Björk, Still Using Style to Captivate, May Have to Retire
Björk is one of those artists whose success has not come entirely from good fortune. From her early days in Iceland, where she became an award-winning singer in the country’s most popular band, to her rise to fame with her first album, and her subsequent, Grammy-winning breakthrough in 2012, Björk has relied on her considerable skills as a singer, songwriter and performer.
Björk’s career has come under attack from many, though, including the rock and metal community whose critics questioned her decision to abandon her earlier work in the avant-garde scene to focus on a mainstream appeal on her second album, Vulnicura. Her new album, Y/N, was received with less than favorable reviews and some fans have even accused her of turning into a corporate sellout.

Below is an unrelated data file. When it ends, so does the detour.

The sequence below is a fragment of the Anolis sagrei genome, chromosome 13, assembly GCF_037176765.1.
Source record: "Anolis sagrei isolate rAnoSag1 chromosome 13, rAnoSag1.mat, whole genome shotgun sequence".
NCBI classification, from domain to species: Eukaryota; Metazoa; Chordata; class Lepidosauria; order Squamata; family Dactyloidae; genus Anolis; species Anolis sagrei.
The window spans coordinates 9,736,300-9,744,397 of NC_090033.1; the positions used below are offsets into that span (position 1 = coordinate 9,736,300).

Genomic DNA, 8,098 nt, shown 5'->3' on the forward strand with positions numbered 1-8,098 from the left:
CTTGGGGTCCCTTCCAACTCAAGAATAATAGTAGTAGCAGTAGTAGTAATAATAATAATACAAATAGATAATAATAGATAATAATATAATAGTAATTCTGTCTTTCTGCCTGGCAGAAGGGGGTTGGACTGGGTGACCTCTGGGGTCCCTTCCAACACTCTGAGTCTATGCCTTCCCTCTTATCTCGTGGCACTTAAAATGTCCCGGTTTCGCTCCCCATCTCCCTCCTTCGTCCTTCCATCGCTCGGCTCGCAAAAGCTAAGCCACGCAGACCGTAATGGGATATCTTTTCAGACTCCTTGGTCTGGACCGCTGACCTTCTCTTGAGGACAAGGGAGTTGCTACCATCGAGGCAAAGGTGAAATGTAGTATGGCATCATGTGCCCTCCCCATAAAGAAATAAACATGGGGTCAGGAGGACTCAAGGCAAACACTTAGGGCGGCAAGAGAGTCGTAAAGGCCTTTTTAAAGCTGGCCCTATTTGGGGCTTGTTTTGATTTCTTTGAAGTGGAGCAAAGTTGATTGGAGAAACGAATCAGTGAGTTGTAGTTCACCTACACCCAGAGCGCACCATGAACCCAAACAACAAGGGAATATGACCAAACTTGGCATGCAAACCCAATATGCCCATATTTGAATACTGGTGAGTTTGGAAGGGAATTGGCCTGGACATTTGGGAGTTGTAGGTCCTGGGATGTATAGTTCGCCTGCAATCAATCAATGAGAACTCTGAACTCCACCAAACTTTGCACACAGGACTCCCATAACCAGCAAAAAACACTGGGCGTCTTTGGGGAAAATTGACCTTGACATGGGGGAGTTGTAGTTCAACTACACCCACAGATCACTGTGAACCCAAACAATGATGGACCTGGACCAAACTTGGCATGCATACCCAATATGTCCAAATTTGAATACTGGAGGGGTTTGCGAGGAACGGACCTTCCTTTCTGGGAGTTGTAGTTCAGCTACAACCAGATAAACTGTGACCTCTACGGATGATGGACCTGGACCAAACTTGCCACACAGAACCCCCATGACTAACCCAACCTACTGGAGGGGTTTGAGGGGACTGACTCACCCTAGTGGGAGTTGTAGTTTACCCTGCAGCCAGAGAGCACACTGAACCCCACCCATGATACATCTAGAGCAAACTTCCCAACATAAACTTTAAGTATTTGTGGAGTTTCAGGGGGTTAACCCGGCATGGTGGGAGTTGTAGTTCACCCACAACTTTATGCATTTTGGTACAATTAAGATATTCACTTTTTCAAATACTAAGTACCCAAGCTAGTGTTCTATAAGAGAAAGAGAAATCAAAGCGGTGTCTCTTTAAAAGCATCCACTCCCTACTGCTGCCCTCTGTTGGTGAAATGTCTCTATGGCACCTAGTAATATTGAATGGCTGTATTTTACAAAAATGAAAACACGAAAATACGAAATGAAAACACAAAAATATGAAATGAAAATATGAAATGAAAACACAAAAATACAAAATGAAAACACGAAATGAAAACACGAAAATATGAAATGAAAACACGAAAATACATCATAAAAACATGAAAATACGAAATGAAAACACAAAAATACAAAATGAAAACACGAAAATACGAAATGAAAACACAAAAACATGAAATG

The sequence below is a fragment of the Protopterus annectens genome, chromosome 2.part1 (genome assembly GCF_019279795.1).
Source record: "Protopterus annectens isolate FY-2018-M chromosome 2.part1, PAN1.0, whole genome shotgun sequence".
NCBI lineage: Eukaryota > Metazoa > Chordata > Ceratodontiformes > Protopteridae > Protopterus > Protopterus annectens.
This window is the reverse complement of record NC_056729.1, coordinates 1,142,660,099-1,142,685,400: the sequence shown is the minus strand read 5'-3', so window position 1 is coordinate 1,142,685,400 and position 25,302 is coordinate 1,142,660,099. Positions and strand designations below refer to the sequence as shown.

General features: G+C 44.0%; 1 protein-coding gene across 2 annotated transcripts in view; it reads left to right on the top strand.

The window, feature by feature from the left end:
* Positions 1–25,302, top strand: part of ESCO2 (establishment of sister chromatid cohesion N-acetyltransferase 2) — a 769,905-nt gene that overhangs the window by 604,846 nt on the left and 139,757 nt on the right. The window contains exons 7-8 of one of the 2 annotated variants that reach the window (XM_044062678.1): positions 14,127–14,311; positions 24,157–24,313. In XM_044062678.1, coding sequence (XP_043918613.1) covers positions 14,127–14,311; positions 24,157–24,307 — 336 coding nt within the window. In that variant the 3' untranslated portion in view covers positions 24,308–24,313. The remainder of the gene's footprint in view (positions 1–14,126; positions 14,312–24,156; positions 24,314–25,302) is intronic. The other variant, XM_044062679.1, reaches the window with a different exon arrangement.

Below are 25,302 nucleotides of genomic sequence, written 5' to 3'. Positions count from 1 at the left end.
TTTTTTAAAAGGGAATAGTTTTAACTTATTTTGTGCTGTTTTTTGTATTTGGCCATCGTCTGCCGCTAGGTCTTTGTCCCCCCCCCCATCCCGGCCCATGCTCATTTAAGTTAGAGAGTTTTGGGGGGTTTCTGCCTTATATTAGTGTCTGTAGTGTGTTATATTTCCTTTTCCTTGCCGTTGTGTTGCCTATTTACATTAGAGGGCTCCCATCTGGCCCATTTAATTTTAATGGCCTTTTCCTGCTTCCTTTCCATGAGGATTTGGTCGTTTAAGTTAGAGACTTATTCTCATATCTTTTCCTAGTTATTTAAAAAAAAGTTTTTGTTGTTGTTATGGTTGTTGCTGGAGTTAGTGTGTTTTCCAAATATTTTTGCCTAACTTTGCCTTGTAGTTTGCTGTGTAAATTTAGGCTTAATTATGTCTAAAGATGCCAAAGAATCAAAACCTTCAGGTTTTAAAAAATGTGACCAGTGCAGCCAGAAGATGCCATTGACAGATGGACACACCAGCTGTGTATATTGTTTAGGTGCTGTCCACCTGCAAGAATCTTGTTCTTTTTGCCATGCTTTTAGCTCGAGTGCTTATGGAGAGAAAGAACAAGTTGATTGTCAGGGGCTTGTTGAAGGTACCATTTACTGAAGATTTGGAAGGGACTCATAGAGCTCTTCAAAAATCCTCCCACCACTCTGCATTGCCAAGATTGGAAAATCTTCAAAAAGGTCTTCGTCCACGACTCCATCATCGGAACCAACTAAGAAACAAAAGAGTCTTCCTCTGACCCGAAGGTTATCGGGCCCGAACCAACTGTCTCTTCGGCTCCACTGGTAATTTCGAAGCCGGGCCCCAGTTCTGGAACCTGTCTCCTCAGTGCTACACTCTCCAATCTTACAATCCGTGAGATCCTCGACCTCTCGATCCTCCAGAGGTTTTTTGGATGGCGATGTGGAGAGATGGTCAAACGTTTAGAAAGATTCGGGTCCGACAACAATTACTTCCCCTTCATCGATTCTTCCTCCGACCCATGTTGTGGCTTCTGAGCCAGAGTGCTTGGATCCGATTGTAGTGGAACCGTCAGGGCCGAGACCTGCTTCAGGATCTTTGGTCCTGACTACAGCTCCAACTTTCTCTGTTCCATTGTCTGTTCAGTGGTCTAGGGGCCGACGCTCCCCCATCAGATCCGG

But despite the criticism, Björk has decided to stick with her artistry, and even uses it to bring in more revenue. By releasing only new music from her discography, she is able to keep the sales of her albums, including her most recent release, at a reasonable rate, even while she continues to experiment with new sounds and genres in an effort to remain relevant.
If her latest album, Y/N, is a return to form, so is her other work. Since her career began, she has been a fixture of underground culture, producing some of the most innovative music not only in her own genre but in other areas as well. Before this year, her only two full-length albums, Vulnicura and Vulnicura II, were well-received, but this year she has begun experimenting with newer and more experimental techniques through her songwriting and performance.
Björk used the album cover of Y/N, which was released on May 4, to illustrate her point that music is more than just what you hear. The album cover shows her in a futuristic suit of armor, with a sword and shield. She appears to be being attacked by a swarm of insects